Many critics dismiss early AC/DC and run straight to Highway To Hell and Back In Black. I don’t know why, but I’d advise you not to make the same mistake, because Powerage is another fun party record that's filled with gloriously unhinged guitar licks from riffmeister Angus Young matched to a terrific batch of tunes. And though originality isn’t this bands stock in trade, their kickass beats (AC/DC are one of the greatest groove bands ever) and Bon Scott’s ragged screeches render such concepts as trivial. Besides, this is one of the few AC/DC albums devoid of any obvious filler. I mean, even a lesser track like “Gimme A Bullet” grooves like nobody’s business, while “Gone Shootin’” even offers up a relaxed (and quite good) change of pace.
Elsewhere, the escalating blooze beats of “Down Payment Blues” are matched to a lyric that we can all relate to, though the band’s misogynist streak unfortunately rears up its ugly head on “Kicked In The Teeth,” one of the album's lesser tracks. Even so, the song still rocks, and the band’s lean, ferocious assault produces other undeniable hard rock winners such as “Rock N’ Roll Damnation” (which has the album's catchiest chorus), “Riff Raff” (Angus at his best), “Sin City” (Bon at his best), and “What's Next To The Moon” (like the aforementioned, even better “Down Payment Blues,” notable for its great toe tapping groove). Sure, none of these songs are major AC/DC classics, but Powerage is chock full of minor classics, even though it's less heavy than its pummeling predecessor, possibly due to a less lively production that yields a tinnier sound.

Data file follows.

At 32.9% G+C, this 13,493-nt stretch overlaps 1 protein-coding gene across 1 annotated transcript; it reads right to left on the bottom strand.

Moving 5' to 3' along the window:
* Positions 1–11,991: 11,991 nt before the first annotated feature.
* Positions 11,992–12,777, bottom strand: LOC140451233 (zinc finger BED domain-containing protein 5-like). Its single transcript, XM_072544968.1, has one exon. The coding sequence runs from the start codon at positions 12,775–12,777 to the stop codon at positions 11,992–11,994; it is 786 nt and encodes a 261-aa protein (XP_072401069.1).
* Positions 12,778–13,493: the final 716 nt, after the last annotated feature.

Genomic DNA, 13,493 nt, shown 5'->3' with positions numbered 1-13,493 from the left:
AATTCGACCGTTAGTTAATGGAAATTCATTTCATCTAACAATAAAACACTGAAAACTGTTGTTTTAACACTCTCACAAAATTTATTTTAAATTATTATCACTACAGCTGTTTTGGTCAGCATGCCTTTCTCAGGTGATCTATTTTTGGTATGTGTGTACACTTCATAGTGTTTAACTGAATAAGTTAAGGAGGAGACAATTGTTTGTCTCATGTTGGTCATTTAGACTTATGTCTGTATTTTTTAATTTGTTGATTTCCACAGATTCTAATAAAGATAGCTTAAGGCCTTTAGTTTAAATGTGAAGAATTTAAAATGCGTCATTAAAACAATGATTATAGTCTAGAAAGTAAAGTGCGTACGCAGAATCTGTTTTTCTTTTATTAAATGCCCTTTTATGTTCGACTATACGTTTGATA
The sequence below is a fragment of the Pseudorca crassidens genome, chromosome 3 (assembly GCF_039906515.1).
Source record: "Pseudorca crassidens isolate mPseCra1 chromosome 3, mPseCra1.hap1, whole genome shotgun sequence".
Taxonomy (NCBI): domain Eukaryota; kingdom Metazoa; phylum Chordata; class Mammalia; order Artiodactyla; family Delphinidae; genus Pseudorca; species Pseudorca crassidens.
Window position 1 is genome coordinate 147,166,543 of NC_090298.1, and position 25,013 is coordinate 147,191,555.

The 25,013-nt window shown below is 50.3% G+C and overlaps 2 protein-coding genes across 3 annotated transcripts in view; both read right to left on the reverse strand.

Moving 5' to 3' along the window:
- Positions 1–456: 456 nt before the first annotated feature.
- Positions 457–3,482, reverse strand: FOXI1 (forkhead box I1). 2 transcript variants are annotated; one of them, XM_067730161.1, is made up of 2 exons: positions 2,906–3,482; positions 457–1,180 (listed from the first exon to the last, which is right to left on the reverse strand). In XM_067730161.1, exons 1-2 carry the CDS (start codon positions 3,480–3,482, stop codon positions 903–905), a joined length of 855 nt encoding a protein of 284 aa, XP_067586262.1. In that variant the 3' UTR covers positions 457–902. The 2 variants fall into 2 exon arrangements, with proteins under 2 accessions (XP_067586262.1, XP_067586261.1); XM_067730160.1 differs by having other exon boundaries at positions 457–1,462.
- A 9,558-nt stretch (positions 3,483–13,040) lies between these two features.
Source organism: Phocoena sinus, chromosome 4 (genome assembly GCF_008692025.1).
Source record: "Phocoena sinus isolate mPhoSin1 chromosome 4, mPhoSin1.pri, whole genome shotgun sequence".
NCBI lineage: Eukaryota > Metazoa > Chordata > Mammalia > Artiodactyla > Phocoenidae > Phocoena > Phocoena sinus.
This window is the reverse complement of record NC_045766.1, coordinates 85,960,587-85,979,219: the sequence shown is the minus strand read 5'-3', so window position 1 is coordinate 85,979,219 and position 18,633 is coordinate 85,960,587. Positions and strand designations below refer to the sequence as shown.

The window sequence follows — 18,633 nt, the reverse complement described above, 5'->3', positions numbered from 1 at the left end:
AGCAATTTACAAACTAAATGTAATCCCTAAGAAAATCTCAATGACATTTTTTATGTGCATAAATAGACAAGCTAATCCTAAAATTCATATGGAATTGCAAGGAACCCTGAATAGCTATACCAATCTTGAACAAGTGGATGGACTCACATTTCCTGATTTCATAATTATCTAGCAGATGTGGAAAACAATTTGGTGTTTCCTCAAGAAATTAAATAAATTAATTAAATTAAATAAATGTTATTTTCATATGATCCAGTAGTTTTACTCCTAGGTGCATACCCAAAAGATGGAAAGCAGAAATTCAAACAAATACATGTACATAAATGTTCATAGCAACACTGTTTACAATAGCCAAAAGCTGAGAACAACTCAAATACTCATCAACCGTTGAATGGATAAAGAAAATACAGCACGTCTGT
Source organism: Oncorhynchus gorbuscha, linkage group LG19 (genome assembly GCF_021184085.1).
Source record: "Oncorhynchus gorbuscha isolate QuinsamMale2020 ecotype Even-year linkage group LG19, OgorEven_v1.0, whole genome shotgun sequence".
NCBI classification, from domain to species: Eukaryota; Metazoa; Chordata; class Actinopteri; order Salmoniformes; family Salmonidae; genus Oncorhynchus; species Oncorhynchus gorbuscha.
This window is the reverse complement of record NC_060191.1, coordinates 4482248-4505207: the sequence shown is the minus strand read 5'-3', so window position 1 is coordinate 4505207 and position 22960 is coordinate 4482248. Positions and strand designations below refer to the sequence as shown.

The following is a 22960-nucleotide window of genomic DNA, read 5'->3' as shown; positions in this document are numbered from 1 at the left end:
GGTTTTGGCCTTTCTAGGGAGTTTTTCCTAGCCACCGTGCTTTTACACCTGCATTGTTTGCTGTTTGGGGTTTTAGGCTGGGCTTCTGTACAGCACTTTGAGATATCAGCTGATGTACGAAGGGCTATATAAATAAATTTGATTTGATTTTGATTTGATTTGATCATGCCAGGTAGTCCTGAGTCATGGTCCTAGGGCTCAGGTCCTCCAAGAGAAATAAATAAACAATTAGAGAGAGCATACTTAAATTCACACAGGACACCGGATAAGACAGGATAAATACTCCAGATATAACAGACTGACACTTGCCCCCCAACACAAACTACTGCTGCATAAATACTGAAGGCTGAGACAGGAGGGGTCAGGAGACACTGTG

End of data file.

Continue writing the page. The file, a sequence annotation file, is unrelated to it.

But the songs are catchier and yes, better overall, especially since the band still supplies plenty of wattage. In short, no fan of this electrifying band should be without this killer album, which can power up any party. Note: Cliff Williams replaced Mark Evans on bass guitar duties on this album, giving the band not only a better bass player but another backup singer along with ace rhythm guitarist Malcolm Young (Angus' older brother and by most accounts the band's actual leader). P.S. I'd argue that Powerage is the most underrated and unjustly ignored album from the Bon years, being all but ignored by radio, and the band themselves have played little from it live over the years (really only "Sin City" and "Riff Raff"), nothing in recent times. In short, this album is for the diehards - most of whom love it.